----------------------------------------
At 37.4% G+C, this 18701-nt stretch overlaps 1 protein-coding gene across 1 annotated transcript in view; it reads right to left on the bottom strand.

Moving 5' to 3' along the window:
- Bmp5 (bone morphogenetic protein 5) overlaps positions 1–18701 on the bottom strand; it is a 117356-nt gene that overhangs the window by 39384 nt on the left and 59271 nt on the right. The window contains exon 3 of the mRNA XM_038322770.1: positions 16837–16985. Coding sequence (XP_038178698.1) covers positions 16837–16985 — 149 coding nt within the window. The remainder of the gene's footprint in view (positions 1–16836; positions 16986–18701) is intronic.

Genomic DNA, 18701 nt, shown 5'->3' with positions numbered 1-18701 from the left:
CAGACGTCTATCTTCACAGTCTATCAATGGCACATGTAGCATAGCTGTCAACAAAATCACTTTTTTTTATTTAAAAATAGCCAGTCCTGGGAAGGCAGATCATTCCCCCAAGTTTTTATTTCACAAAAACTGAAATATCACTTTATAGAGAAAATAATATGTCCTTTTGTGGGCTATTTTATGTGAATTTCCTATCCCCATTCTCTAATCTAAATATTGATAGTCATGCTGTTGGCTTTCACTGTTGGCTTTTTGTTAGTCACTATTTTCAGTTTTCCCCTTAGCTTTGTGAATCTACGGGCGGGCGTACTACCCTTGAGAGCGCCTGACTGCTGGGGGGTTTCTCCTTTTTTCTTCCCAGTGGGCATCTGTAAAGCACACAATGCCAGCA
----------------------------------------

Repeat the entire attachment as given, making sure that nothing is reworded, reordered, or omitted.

At 37.4% G+C, this 18701-nt stretch overlaps 1 protein-coding gene across 1 annotated transcript in view; it reads right to left on the bottom strand.

Moving 5' to 3' along the window:
- Bmp5 (bone morphogenetic protein 5) overlaps positions 1–18701 on the bottom strand; it is a 117356-nt gene that overhangs the window by 39384 nt on the left and 59271 nt on the right. The window contains exon 3 of the mRNA XM_038322770.1: positions 16837–16985. Coding sequence (XP_038178698.1) covers positions 16837–16985 — 149 coding nt within the window. The remainder of the gene's footprint in view (positions 1–16836; positions 16986–18701) is intronic.

Genomic DNA, 18701 nt, shown 5'->3' with positions numbered 1-18701 from the left:
CAGACGTCTATCTTCACAGTCTATCAATGGCACATGTAGCATAGCTGTCAACAAAATCACTTTTTTTTATTTAAAAATAGCCAGTCCTGGGAAGGCAGATCATTCCCCCAAGTTTTTATTTCACAAAAACTGAAATATCACTTTATAGAGAAAATAATATGTCCTTTTGTGGGCTATTTTATGTGAATTTCCTATCCCCATTCTCTAATCTAAATATTGATAGTCATGCTGTTGGCTTTCACTGTTGGCTTTTTGTTAGTCACTATTTTCAGTTTTCCCCTTAGCTTTGTGAATCTACGGGCGGGCGTACTACCCTTGAGAGCGCCTGACTGCTGGGGGGTTTCTCCTTTTTTCTTCCCAGTGGGCATCTGTAAAGCACACAATGCCAGCA